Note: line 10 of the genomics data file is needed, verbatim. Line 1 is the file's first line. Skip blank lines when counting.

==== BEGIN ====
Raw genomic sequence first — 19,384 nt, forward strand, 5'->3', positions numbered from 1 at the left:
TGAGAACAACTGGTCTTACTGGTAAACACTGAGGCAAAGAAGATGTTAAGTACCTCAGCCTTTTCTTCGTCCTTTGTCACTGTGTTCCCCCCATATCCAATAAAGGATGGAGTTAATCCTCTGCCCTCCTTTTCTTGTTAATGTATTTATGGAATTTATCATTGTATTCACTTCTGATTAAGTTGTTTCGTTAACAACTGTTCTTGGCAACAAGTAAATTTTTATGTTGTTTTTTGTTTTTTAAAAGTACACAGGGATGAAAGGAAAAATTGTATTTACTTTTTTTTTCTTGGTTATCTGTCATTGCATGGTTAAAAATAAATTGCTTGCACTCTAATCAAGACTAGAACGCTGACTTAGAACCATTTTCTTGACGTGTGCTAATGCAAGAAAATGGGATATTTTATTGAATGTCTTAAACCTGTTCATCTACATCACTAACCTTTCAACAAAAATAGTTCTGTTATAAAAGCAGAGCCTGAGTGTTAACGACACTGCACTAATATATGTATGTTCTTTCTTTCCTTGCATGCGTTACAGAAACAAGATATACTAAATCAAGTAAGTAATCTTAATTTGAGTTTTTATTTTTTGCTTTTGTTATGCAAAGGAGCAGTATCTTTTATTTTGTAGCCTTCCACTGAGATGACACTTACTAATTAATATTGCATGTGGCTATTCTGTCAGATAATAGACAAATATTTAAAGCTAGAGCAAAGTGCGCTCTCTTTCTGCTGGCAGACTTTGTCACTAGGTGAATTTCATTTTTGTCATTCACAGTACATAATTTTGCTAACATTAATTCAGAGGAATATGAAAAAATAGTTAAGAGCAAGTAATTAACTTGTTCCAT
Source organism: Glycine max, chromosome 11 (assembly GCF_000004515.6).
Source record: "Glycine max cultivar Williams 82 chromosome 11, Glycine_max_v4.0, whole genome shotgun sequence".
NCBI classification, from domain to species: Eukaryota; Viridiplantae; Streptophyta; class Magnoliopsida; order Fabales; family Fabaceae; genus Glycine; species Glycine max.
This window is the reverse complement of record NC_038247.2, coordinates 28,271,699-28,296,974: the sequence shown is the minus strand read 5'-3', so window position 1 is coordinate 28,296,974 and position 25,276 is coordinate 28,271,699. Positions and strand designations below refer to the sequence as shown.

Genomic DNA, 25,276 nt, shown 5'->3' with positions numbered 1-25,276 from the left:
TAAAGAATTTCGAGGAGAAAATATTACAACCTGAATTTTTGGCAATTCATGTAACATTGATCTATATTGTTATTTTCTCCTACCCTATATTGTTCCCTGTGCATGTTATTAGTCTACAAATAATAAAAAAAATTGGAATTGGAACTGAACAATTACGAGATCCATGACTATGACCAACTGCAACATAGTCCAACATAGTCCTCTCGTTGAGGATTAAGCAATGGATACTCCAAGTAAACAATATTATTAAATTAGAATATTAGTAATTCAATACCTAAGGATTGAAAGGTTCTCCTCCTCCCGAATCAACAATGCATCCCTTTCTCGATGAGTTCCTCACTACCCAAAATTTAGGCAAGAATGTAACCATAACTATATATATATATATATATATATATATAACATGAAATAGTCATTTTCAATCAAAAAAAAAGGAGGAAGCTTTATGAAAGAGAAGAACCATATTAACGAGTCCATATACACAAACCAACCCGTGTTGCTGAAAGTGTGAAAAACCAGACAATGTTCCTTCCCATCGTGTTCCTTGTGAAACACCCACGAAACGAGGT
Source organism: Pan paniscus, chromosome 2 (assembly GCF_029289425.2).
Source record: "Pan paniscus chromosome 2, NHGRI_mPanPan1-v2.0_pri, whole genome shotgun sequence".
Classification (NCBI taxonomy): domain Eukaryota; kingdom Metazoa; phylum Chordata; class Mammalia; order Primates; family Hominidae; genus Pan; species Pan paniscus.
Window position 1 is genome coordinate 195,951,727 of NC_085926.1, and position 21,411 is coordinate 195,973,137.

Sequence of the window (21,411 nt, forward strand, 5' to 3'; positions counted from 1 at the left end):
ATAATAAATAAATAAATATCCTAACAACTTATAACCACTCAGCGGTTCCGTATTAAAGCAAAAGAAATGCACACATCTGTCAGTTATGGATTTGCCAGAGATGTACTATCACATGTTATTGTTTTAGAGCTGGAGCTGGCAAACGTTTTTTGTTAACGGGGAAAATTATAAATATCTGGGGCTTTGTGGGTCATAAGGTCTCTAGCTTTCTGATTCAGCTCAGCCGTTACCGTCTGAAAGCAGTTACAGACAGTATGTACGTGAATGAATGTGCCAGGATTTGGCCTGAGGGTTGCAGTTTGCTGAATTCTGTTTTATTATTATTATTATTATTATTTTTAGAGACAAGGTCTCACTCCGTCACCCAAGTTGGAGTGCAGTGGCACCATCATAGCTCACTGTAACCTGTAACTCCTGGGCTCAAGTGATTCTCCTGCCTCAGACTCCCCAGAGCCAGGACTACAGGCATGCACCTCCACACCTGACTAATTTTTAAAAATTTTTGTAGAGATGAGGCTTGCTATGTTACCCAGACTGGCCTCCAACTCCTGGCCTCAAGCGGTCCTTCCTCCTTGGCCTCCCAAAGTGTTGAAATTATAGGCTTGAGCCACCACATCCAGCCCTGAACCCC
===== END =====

Source record: "Pan paniscus chromosome 2, NHGRI_mPanPan1-v2.0_pri, whole genome shotgun sequence".